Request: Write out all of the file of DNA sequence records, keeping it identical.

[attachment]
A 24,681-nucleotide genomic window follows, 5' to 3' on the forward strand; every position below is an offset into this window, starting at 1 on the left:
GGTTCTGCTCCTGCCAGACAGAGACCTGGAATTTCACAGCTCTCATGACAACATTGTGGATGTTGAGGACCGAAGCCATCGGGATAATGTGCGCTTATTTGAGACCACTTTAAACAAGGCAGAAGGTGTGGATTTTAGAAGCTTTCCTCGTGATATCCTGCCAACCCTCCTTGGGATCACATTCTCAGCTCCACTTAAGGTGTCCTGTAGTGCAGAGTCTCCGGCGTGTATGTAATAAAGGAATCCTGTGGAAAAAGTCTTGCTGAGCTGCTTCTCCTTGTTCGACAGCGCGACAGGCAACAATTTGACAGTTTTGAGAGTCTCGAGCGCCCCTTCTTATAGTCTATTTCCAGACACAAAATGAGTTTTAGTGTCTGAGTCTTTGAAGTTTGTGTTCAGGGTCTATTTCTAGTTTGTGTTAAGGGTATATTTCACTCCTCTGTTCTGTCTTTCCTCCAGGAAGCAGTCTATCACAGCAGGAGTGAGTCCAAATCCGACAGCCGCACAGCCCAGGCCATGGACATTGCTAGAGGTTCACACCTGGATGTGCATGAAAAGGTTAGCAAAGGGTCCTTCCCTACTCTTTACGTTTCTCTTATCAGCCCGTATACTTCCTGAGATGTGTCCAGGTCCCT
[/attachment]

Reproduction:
A 24,681-nucleotide genomic window follows, 5' to 3' on the forward strand; every position below is an offset into this window, starting at 1 on the left:
GGTTCTGCTCCTGCCAGACAGAGACCTGGAATTTCACAGCTCTCATGACAACATTGTGGATGTTGAGGACCGAAGCCATCGGGATAATGTGCGCTTATTTGAGACCACTTTAAACAAGGCAGAAGGTGTGGATTTTAGAAGCTTTCCTCGTGATATCCTGCCAACCCTCCTTGGGATCACATTCTCAGCTCCACTTAAGGTGTCCTGTAGTGCAGAGTCTCCGGCGTGTATGTAATAAAGGAATCCTGTGGAAAAAGTCTTGCTGAGCTGCTTCTCCTTGTTCGACAGCGCGACAGGCAACAATTTGACAGTTTTGAGAGTCTCGAGCGCCCCTTCTTATAGTCTATTTCCAGACACAAAATGAGTTTTAGTGTCTGAGTCTTTGAAGTTTGTGTTCAGGGTCTATTTCTAGTTTGTGTTAAGGGTATATTTCACTCCTCTGTTCTGTCTTTCCTCCAGGAAGCAGTCTATCACAGCAGGAGTGAGTCCAAATCCGACAGCCGCACAGCCCAGGCCATGGACATTGCTAGAGGTTCACACCTGGATGTGCATGAAAAGGTTAGCAAAGGGTCCTTCCCTACTCTTTACGTTTCTCTTATCAGCCCGTATACTTCCTGAGATGTGTCCAGGTCCCT